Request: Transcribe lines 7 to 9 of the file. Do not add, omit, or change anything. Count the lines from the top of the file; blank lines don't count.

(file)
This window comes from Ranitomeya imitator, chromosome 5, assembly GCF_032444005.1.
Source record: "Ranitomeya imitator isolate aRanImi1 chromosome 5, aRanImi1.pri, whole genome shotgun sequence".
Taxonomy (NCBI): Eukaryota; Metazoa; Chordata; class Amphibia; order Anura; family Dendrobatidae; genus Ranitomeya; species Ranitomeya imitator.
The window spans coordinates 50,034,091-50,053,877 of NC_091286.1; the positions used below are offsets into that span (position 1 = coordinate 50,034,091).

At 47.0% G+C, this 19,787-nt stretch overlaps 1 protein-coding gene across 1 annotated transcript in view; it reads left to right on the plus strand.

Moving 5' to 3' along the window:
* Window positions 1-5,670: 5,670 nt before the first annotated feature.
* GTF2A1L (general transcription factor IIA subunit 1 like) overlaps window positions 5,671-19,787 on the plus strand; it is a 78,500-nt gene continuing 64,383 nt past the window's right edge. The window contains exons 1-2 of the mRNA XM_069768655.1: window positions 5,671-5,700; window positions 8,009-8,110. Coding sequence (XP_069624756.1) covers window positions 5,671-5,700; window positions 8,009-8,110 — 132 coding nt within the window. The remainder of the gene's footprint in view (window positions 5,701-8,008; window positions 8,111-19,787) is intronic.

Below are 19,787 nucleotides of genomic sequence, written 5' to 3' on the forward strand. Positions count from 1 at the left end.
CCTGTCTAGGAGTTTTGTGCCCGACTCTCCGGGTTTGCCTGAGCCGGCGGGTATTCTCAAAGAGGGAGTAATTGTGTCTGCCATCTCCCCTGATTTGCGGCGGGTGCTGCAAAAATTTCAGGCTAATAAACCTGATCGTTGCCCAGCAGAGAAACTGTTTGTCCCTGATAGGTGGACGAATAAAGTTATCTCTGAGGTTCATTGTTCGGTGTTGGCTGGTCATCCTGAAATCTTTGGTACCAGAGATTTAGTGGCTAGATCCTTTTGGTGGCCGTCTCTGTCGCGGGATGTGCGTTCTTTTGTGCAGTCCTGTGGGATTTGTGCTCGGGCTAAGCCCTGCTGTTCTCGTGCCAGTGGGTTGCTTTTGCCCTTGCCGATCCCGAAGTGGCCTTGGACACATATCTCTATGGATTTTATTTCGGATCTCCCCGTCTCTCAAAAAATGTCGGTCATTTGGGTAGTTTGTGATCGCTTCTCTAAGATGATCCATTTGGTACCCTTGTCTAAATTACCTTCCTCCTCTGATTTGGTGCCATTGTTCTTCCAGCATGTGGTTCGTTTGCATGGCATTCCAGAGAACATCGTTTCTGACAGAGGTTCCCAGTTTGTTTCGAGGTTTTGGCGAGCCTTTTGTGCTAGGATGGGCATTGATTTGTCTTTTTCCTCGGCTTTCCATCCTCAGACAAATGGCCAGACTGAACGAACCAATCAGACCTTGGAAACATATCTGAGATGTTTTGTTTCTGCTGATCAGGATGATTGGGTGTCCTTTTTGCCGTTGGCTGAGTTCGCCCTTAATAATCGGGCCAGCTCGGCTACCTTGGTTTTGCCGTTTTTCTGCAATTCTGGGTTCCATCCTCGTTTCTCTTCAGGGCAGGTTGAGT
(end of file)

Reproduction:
* Window positions 1-5,670: 5,670 nt before the first annotated feature.
* GTF2A1L (general transcription factor IIA subunit 1 like) overlaps window positions 5,671-19,787 on the plus strand; it is a 78,500-nt gene continuing 64,383 nt past the window's right edge. The window contains exons 1-2 of the mRNA XM_069768655.1: window positions 5,671-5,700; window positions 8,009-8,110. Coding sequence (XP_069624756.1) covers window positions 5,671-5,700; window positions 8,009-8,110 — 132 coding nt within the window. The remainder of the gene's footprint in view (window positions 5,701-8,008; window positions 8,111-19,787) is intronic.

Below are 19,787 nucleotides of genomic sequence, written 5' to 3' on the forward strand. Positions count from 1 at the left end.